Barclays Still driving me mad. Now it’s screaming from the perimeter boards that it’s “Championing the true Spirit of the Game”. What the hell does that mean? Thank God this is its last season as proud sponsor of the Prem.

Pitches Some groundsmen have clearly been on the weeds. How else can you explain the Stoke pitch suddenly having concentric circles, while Southampton and Portsmouth have acquired tartan stripes? Go easy on the mowers, chaps. Footballers find it hard enough to pass in straight lines.

Strips Have you seen the Everton third kit top? Like a cheap market-stall T-shirt, but the colour, my dears, the colour is gorgeous – it’s Thames green. Yes, the very same we painted our front door back in the Seventies. The whole street copied, then le toot middle classes everywhere.

Scott Spedding Which international team do you think he plays for? I switched on the telly to find it was rugby, heard his name and thought, goodo, must be Scotland, come on, Scotland. Turned out to be the England-France game. Hmm, must be a member of that famous Cumbrian family, the Speddings from Mirehouse, where Tennyson imagined King Arthur’s Excalibur coming out the lake. Blow me, Scott Spedding turns out to be a Frenchman. Though he only acquired French citizenship last year, having been born and bred in South Africa. What’s in a name, eh?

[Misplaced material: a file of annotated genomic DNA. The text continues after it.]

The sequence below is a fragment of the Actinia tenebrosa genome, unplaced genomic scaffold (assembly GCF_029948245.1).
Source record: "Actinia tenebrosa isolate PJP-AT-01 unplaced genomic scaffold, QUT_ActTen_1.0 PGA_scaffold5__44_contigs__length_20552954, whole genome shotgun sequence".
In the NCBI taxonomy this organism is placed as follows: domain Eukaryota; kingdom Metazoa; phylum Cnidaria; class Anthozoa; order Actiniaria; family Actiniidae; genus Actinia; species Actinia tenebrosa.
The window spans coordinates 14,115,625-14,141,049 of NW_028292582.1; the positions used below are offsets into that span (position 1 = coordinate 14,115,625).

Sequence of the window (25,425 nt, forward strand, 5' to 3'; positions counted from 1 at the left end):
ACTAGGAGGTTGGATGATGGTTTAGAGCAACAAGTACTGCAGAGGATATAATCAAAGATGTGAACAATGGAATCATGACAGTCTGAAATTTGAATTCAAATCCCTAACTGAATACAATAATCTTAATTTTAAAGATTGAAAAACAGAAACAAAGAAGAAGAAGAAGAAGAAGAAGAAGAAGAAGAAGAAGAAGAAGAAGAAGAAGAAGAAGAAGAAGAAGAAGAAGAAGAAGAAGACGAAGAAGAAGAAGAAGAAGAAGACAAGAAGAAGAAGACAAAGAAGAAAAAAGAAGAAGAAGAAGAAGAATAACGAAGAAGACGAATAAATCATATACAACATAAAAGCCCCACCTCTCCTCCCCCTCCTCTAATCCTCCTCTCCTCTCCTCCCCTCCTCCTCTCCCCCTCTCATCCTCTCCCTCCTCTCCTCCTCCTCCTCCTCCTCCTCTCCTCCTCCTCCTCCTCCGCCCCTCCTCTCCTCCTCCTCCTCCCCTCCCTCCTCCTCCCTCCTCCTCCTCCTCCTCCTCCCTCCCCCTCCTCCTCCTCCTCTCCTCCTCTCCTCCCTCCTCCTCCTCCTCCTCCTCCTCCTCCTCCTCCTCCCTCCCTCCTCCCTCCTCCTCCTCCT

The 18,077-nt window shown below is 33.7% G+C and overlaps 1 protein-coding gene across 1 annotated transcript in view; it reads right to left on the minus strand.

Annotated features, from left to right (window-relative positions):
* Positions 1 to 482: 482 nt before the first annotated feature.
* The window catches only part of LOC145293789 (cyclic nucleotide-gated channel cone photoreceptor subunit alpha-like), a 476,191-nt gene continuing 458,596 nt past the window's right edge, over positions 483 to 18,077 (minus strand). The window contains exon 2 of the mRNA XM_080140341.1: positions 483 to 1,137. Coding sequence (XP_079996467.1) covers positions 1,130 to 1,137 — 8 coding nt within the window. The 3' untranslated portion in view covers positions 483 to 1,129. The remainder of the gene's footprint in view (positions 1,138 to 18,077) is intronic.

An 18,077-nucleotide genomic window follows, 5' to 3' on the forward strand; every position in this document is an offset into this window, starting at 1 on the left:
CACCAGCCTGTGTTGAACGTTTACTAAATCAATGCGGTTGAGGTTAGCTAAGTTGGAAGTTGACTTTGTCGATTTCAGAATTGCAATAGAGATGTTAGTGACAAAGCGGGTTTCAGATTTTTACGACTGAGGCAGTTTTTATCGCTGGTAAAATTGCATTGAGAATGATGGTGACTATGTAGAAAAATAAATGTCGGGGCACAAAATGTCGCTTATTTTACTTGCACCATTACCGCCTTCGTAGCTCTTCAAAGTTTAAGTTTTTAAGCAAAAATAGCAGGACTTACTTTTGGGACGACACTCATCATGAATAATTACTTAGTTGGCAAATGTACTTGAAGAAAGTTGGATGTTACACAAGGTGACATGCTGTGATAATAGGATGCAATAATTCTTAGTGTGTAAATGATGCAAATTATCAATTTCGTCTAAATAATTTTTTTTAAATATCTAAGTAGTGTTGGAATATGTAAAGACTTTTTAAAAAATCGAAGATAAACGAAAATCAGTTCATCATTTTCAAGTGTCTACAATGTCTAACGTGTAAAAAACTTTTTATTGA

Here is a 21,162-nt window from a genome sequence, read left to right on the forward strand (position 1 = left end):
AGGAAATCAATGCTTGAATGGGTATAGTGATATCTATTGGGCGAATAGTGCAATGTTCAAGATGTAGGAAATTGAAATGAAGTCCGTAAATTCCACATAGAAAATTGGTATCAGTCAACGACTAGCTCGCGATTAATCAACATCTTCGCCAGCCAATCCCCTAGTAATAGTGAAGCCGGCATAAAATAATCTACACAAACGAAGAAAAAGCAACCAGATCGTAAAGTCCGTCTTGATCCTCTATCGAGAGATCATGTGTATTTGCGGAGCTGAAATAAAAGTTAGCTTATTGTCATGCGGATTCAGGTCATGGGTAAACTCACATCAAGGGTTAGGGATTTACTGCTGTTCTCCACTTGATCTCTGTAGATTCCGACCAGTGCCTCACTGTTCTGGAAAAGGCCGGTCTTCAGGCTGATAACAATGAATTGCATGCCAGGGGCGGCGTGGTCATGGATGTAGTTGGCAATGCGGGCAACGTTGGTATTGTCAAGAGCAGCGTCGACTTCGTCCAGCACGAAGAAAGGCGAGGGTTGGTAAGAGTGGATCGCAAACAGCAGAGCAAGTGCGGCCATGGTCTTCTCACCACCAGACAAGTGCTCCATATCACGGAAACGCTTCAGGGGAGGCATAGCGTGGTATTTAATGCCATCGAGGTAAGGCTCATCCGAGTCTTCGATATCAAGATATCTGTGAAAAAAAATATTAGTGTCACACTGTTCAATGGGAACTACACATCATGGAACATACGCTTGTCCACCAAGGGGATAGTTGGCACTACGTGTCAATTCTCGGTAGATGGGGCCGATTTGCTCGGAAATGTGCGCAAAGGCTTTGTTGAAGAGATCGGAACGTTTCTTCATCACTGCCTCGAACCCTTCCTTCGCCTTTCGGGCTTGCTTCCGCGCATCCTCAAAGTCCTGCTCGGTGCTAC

Footballers are just so last season. Wayne Rooney and Harry Kane can’t score. The really good ones won’t come here – all we get is the crocks, the elderly, the bench-warmers, yet still we look to them to be our saviour. Oh my God, let’s hope we sign Falcao, he’s a genius, will make all the difference, so prayed all the Man United fans. Hold on: Chelsea fans. I’ve forgotten now where he went. They seek him here, they seek him there, is he alive or on the stairs, who feckin’ cares?